A secular celebration for many today, Halloween activities have a basis in these ancient Pagan traditions.  Dressing up was once meant to frighten off spirits who may wish to do harm.  Guising started in the Middle Ages, when people in costume went door to door asking for food or money as payment for songs or prayers for the dead.  This became trick-or-treating in the early 1900s, when kids would prank those who didn’t “treat” them.  Somewhere along the way, their end of the exchange became forgotten.

For me, the main point of Samhain is to honor those who came before me and respect Death as a natural part of Life’s cycle.  It is, effectively, the final harvest in this life, though I personally believe it is only the body that dies.   Far from being “scary” or “gruesome”, it is a reminder that life is a continual thing and death is nothing to fear.

However you celebrate, or choose not to, I hope you all enjoy the remainder of your Fall season and the time life gives us with our loved ones.

Fall into Mabon

It’s that time of year again.  The leaves are falling, garden harvests are happening, and back-to-school schedules are being settled into.  We’re on the cusp of my favorite season – Autumn.  Time to celebrate Mabon!

Mabon, or the Autumnal Equinox, is the second harvest celebration of the Pagan year.  Today, day and night are in equal balance, with the Wheel turning toward the coming winter.

Often celebrated as a wine festival and widely known as a Pagan Thanksgiving, it is a time of balance, relaxation, and completing tasks.  Mabon offers a brief respite between harvesting summer’s bounty and storing it away to last the winter.  It is also a time of reflection, as we look on the year thus far to see what worked for us and what didn’t.  What didn’t work is a lesson on improvement and a plan to look ahead, to do better next time.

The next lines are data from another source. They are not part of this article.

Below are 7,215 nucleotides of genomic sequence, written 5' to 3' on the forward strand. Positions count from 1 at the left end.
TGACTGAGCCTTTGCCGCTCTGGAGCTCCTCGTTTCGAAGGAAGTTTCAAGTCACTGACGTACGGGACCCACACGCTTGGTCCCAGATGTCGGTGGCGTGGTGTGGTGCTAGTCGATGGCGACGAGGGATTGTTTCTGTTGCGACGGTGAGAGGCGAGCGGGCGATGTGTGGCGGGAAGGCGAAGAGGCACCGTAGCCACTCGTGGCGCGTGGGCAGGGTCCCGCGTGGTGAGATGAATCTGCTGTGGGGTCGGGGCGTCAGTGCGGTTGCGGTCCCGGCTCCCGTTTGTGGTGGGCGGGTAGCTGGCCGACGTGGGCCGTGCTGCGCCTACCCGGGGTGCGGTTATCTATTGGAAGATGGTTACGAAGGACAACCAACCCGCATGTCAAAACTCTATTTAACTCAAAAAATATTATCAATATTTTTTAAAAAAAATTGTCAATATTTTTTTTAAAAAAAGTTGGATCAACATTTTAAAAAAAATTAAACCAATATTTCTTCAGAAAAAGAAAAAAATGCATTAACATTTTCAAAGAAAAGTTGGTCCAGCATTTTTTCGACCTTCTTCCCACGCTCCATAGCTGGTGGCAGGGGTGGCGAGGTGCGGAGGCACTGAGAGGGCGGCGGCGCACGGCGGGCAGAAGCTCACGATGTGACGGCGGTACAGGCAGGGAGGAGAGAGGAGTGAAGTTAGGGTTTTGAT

My Autumn Doll
This is Autumn, a doll I made at a spirit doll workshop a few years ago.

Many foods and drinks are associated with Mabon, as it is a time of plenty.  The cornucopia is overflowing!  While wine is a common component, apples (cider…mmmm!) and root veggies also play a role.  Fall leaves, acorns and pinecones are frequent decorations on the Mabon altar, representing the continuity of life even as the world turns increasingly cold and dark.

Ways to celebrate are as unique as those celebrating.  From a simple meditation to creating gourd art to a full-blown ritual with the coven, pick what works for you.  So, pour a glass of wine/cider, eat a little root stew and sit outside to enjoy the fall leaves blowing about you.  Or have a bonfire and usher in Fall with some good friends and music.  Or teach your kids to make gourd art.  Or….oh, just get out there and have fun already!

 

*Featured photo isn’t taking caption…photo by OakenHoof, found at http://cloggin.co.uk/content/incredible-edible-harvest-festival

Happy Lughnasadh!

I wanted to pop in today to wish everyone, Pagan or not, a Happy Lughnasadh.  For the record, as it’s a dicey looking word (many Gaelic words are), it’s pronounced “loo-nah-sod” or “loo-nah-sad”.

In Pagan tradition, Lughnasadh (or Lammas, meaning ‘loaf-mass’) is the first of the 3* harvests.  It introduces the transition of summer into autumn and is often celebrated as a grain festival.  By some contrast, the next holiday, Mabon (or Autumn Equinox) is often considered a wine festival.

There are many ways to celebrate, from a simple meditation to a full-blown ritual.  It could be a baking of bread that is consecrated (blessed) before eating.  If eating freshly harvested foods, don’t forget to save the seeds, for it is said that, if they sprout the next year, one should plant it as a connection with the Divine.  This seems to go especially for trees, such as apple.  However one chooses to revel, the main point is to mindfully recognize where the Wheel of the Year currently sits and express gratitude for/reflect on/celebrate/etc. your place as part of Nature.

There is also some lore involved with the holiday, much of it Celtic, but I won’t get too far into it today.  I intend to create a series on the Pagan holidays soon enough, so there’s no need to be redundant. 🙂

As I said before, whether you’re Pagan or not…enjoy your day!

 

*According to some traditions, Samhain (pronounced sow-en, not sam-hane) is not counted as the third harvest.